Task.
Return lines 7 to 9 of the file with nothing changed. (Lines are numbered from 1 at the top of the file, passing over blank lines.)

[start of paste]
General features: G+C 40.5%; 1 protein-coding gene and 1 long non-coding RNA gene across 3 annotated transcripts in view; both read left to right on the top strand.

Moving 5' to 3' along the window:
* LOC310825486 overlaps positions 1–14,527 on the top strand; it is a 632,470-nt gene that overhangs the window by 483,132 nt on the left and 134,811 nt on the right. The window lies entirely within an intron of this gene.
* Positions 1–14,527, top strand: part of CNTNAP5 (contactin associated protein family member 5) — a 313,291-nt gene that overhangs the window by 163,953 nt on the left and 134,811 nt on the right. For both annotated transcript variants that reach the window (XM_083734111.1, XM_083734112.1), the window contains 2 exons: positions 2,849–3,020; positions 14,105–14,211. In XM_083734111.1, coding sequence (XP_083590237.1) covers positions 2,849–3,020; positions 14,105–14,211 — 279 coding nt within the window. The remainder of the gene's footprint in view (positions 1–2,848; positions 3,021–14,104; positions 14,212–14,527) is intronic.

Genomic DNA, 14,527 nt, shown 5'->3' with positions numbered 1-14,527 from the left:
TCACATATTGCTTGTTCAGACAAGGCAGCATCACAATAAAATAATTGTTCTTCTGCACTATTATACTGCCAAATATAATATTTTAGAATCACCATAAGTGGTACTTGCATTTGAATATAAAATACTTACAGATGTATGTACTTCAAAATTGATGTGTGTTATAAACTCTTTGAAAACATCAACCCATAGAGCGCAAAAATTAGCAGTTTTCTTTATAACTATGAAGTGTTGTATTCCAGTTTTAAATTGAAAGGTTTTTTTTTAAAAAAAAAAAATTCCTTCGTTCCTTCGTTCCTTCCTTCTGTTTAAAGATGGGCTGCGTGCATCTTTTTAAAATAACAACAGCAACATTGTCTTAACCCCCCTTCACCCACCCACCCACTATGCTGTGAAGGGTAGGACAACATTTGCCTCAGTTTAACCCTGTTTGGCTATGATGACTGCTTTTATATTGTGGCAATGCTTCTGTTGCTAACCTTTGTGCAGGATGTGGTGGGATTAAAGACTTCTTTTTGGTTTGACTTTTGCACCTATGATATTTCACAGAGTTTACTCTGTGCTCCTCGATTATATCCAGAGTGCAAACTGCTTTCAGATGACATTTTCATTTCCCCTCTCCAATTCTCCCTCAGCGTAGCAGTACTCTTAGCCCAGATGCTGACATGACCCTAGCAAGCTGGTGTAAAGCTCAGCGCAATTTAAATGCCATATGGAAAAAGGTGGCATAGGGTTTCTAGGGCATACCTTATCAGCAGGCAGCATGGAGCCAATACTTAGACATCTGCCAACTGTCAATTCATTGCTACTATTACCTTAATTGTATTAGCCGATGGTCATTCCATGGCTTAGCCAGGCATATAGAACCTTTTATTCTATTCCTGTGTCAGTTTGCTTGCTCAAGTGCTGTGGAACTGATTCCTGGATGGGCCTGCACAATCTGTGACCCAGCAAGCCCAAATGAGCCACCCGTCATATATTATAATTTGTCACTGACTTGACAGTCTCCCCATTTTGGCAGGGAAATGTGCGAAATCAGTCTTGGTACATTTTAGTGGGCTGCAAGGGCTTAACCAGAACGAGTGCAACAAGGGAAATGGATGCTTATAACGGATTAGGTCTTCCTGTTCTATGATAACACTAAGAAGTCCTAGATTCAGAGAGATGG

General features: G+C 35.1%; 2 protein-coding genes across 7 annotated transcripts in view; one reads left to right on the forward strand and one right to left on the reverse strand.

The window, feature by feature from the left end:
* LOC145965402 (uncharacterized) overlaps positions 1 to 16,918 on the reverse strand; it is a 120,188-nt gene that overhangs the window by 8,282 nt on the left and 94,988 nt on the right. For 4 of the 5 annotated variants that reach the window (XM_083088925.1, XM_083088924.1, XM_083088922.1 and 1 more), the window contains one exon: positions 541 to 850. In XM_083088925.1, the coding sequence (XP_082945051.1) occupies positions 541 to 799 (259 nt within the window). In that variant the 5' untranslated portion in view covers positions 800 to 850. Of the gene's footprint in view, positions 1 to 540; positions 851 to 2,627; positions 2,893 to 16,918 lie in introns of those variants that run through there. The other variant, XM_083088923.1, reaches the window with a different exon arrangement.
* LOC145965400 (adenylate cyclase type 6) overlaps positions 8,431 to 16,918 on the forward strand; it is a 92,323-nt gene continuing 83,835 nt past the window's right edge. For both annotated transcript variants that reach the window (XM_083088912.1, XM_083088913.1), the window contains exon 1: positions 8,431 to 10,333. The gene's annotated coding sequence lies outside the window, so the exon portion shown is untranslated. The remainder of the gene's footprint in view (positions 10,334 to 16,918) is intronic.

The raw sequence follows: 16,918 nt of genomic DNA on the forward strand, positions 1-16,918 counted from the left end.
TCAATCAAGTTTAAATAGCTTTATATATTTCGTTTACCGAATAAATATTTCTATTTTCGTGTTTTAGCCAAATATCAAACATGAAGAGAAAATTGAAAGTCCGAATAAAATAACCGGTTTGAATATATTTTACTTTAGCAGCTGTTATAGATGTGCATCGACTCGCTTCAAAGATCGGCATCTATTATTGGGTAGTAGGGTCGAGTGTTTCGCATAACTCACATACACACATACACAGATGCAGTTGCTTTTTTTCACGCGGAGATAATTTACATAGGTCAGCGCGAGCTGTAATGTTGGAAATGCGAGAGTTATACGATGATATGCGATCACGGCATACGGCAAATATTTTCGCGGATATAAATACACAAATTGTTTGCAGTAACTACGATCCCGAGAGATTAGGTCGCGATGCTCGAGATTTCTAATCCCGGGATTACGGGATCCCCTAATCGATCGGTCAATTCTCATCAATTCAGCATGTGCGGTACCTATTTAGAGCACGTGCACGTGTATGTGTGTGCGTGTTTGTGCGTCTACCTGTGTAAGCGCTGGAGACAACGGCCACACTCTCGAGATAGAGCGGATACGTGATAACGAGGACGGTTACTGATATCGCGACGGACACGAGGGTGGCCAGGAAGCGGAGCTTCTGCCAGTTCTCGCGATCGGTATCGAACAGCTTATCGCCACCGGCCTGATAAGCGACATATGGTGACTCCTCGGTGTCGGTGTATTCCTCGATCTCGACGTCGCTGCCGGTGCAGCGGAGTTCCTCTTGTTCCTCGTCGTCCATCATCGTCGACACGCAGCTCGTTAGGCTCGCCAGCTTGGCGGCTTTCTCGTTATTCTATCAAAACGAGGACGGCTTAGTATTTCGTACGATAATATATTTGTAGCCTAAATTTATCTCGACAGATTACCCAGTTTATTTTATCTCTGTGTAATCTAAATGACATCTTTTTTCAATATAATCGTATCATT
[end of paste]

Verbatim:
General features: G+C 35.1%; 2 protein-coding genes across 7 annotated transcripts in view; one reads left to right on the forward strand and one right to left on the reverse strand.

The window, feature by feature from the left end:
* LOC145965402 (uncharacterized) overlaps positions 1 to 16,918 on the reverse strand; it is a 120,188-nt gene that overhangs the window by 8,282 nt on the left and 94,988 nt on the right. For 4 of the 5 annotated variants that reach the window (XM_083088925.1, XM_083088924.1, XM_083088922.1 and 1 more), the window contains one exon: positions 541 to 850. In XM_083088925.1, the coding sequence (XP_082945051.1) occupies positions 541 to 799 (259 nt within the window). In that variant the 5' untranslated portion in view covers positions 800 to 850. Of the gene's footprint in view, positions 1 to 540; positions 851 to 2,627; positions 2,893 to 16,918 lie in introns of those variants that run through there. The other variant, XM_083088923.1, reaches the window with a different exon arrangement.